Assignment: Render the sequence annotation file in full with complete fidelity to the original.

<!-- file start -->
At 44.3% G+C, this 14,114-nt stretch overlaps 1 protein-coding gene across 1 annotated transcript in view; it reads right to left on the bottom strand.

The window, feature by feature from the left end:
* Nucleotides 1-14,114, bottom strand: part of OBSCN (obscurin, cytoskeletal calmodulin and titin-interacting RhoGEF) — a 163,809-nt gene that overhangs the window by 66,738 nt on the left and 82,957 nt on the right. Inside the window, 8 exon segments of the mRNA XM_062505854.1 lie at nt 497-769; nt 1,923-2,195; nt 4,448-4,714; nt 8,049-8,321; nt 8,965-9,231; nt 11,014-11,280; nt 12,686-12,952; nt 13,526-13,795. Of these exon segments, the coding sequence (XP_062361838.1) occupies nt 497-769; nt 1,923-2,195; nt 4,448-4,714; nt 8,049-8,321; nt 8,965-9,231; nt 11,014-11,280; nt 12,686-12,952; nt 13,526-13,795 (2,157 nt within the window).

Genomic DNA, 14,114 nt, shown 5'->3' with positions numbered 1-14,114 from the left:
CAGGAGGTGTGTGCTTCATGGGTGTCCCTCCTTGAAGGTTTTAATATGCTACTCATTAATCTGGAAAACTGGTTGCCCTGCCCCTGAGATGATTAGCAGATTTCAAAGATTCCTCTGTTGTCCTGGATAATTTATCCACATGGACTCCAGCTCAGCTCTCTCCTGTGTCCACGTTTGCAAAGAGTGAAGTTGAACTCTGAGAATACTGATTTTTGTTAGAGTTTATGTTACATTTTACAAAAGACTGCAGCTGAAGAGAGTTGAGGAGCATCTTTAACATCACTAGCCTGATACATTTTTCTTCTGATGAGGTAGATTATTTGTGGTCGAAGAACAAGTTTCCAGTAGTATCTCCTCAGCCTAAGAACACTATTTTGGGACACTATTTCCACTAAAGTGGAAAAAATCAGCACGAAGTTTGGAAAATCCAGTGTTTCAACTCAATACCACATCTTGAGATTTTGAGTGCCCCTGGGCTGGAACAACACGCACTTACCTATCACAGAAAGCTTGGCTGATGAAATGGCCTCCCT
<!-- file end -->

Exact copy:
At 44.3% G+C, this 14,114-nt stretch overlaps 1 protein-coding gene across 1 annotated transcript in view; it reads right to left on the bottom strand.

The window, feature by feature from the left end:
* Nucleotides 1-14,114, bottom strand: part of OBSCN (obscurin, cytoskeletal calmodulin and titin-interacting RhoGEF) — a 163,809-nt gene that overhangs the window by 66,738 nt on the left and 82,957 nt on the right. Inside the window, 8 exon segments of the mRNA XM_062505854.1 lie at nt 497-769; nt 1,923-2,195; nt 4,448-4,714; nt 8,049-8,321; nt 8,965-9,231; nt 11,014-11,280; nt 12,686-12,952; nt 13,526-13,795. Of these exon segments, the coding sequence (XP_062361838.1) occupies nt 497-769; nt 1,923-2,195; nt 4,448-4,714; nt 8,049-8,321; nt 8,965-9,231; nt 11,014-11,280; nt 12,686-12,952; nt 13,526-13,795 (2,157 nt within the window).

Genomic DNA, 14,114 nt, shown 5'->3' with positions numbered 1-14,114 from the left:
CAGGAGGTGTGTGCTTCATGGGTGTCCCTCCTTGAAGGTTTTAATATGCTACTCATTAATCTGGAAAACTGGTTGCCCTGCCCCTGAGATGATTAGCAGATTTCAAAGATTCCTCTGTTGTCCTGGATAATTTATCCACATGGACTCCAGCTCAGCTCTCTCCTGTGTCCACGTTTGCAAAGAGTGAAGTTGAACTCTGAGAATACTGATTTTTGTTAGAGTTTATGTTACATTTTACAAAAGACTGCAGCTGAAGAGAGTTGAGGAGCATCTTTAACATCACTAGCCTGATACATTTTTCTTCTGATGAGGTAGATTATTTGTGGTCGAAGAACAAGTTTCCAGTAGTATCTCCTCAGCCTAAGAACACTATTTTGGGACACTATTTCCACTAAAGTGGAAAAAATCAGCACGAAGTTTGGAAAATCCAGTGTTTCAACTCAATACCACATCTTGAGATTTTGAGTGCCCCTGGGCTGGAACAACACGCACTTACCTATCACAGAAAGCTTGGCTGATGAAATGGCCTCCCT